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Vitruvius: Vehicle sensor based model-driven engineering application generation

On July 7, 2017 at 6 pm, Guillermo Cueva Fernández defended his Ph.D. thesis entitled Vitruvius: Vehicle Sensor Based Model-Driven Engineering Application Generation at the University of Oviedo. Guillermo Cueva Fernández presented his dissertation in a publicly open event held in the School of Computer Engineering, and was able to defend all his work on every question raised by his thesis committee and the audience. The thesis was supervised by his advisors, Jordán Pascual Espada and Vicente García-Díaz, together with the thesis committee, Juan Luis Pavón Mestras, Yago Sáez Achaerandio and José Emilio Labra Gayo. It has been approved, receiving the highest rating. All the cited people were present at the event.

1.Thesis summary

Internet of things promotes the use of physical intelligent connecting objects to automatize processes and tasks in multiple areas of society. There are numerous intelligent objects with different sensors and communication mechanisms. Today, road vehicles contain many advanced sensors that allow the collection of great amounts of parameters. With an appropriate communication mechanism, vehicles can be converted to intelligent objects capable of forming very useful systems in different areas such as road security, vehicle maintenance, urban mobility, traffic congestion, fleet management, CO2 emissions, etc. The problem is that the implementation of a system is not quick or easy. Many subsystems and heterogeneous elements intervene. The lack of speed in the development can be a big inconvenient, especially when the environment is as dynamic as traffic, subject to many variables. Although there are several platforms that integrate intelligent objects and the generation of applications, none of them are focused on road vehicles. In our research, we worked on Vitruvius, a platform where users with no programming knowledge can design and quickly implement rich Web applications based on real time data consumption from interconnected vehicles and sensors.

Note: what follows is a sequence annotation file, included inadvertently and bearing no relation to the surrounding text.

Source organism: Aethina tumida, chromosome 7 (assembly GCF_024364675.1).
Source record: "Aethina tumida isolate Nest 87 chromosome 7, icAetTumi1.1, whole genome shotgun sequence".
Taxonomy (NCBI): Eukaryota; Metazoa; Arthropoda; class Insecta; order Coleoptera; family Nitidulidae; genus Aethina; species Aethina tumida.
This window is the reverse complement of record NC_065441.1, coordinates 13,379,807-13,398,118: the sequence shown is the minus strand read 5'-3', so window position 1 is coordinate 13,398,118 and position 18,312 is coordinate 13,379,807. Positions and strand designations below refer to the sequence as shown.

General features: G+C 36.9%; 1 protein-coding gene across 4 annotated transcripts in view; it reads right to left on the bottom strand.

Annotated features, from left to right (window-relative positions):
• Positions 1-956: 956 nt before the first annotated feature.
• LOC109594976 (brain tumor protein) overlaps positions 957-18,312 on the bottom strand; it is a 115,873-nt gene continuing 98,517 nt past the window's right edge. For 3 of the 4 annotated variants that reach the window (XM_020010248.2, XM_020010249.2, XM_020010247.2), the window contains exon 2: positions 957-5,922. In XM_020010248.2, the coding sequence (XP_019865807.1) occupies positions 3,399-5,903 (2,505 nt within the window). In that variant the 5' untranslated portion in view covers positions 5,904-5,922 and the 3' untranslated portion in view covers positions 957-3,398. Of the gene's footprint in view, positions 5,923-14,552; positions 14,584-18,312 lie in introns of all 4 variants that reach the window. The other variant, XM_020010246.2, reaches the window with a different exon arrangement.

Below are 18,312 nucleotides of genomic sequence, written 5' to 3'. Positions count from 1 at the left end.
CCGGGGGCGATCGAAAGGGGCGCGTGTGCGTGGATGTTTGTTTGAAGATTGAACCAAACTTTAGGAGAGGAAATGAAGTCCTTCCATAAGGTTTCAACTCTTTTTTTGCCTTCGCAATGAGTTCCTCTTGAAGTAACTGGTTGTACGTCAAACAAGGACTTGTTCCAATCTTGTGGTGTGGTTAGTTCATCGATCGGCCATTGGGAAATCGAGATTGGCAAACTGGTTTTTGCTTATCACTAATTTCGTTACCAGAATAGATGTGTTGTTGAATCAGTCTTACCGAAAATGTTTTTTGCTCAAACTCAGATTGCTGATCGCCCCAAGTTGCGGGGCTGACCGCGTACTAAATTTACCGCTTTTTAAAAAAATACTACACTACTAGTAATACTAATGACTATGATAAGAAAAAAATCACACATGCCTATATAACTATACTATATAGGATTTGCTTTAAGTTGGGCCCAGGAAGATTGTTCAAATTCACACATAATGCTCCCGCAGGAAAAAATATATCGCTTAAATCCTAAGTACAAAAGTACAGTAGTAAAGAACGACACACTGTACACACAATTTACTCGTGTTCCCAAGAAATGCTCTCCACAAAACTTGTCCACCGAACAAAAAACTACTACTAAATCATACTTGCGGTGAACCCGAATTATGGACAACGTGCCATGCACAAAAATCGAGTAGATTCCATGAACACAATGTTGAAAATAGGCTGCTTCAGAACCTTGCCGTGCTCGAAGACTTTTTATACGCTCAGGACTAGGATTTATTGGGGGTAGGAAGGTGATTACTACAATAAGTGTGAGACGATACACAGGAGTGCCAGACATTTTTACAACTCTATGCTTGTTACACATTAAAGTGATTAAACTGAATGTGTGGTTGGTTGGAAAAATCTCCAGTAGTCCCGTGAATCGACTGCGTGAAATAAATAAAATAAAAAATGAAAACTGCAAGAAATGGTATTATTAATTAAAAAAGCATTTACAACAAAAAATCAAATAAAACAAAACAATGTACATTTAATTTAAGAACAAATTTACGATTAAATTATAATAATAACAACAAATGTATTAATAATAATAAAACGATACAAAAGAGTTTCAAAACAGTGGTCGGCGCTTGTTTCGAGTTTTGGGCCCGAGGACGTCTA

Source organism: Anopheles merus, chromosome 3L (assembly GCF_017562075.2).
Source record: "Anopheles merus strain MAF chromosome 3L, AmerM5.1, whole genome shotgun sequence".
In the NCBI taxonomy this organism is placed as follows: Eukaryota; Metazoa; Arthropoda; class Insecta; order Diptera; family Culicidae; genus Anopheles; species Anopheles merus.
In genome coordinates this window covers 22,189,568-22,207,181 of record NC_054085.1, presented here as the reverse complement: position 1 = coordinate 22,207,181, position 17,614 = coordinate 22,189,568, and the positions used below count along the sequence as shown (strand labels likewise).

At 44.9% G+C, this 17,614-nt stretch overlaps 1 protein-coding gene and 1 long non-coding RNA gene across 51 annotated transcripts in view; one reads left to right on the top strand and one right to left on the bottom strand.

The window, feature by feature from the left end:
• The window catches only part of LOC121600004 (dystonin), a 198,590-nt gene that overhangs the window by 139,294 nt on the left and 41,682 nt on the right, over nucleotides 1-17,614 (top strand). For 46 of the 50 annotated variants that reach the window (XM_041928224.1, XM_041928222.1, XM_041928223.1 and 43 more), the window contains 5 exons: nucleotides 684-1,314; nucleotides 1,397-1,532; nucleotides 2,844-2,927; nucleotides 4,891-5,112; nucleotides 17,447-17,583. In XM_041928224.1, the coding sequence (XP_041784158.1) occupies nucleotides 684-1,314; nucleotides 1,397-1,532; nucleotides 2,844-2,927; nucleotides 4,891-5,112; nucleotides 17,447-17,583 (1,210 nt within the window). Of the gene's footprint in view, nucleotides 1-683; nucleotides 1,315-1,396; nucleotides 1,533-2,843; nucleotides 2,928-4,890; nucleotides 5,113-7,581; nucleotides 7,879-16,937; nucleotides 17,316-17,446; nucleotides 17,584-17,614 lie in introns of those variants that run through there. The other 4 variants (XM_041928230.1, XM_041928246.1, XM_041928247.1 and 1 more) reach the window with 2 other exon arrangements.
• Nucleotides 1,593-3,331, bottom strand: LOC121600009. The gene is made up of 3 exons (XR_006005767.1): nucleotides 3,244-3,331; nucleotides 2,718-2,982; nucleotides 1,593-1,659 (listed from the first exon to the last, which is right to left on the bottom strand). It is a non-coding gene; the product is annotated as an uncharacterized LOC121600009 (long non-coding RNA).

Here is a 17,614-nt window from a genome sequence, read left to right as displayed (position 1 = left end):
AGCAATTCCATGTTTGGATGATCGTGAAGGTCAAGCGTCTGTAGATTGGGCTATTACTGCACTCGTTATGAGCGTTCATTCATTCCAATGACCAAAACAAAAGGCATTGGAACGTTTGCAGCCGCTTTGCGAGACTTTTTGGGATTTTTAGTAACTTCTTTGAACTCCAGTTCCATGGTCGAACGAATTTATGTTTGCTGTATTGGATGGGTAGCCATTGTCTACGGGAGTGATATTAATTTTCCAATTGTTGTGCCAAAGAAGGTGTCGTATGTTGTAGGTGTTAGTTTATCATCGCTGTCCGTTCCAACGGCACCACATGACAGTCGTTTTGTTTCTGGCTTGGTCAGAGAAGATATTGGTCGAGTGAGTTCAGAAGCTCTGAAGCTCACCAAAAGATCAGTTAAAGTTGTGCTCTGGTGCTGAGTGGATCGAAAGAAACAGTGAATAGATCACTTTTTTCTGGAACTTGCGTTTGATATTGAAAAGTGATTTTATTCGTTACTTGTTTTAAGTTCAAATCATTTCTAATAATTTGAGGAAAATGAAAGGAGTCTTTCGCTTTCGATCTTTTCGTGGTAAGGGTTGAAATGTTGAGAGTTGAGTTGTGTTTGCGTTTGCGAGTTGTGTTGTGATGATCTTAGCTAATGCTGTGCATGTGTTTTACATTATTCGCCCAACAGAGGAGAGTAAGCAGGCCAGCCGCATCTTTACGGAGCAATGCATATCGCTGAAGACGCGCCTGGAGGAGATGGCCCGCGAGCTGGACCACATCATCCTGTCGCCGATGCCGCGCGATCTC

Figure 1 shows a general overview of the main components of the Vitruvius platform, that was designed to simplify the collection of vehicle information in order to generate applications quickly [4]. First, a mechanism for obtaining data for vehicles was created [5]. This part of the work presents a Fuzzy method that can be used to improve the performance of mobile clients in real-time systems [3]. The proposal integrates the algorithm in different mobile clients of the Vitruvius platform. These applications have been developed, initially, for Android operating systems, allowing to send all the information coming from vehicle sensors and mobile devices to a platform service. Once the information is transmitted to the Vitruvius repository (whose main functions are the management and storage of data from vehicles), it becomes available to be consumed by Web applications generated by users.

Fig. 1.

Vitruvius overview.

Vitruvius overview.

The information obtained from the sensors is used in the applications that are created by Vitruvius to alert and display in real time information about connected cars. All applications generated from the platform are oriented to vehicles but open to be adapted to other fields. The focus of the work is based on cases where the information can be combined, and merged to determine events of interest for different users.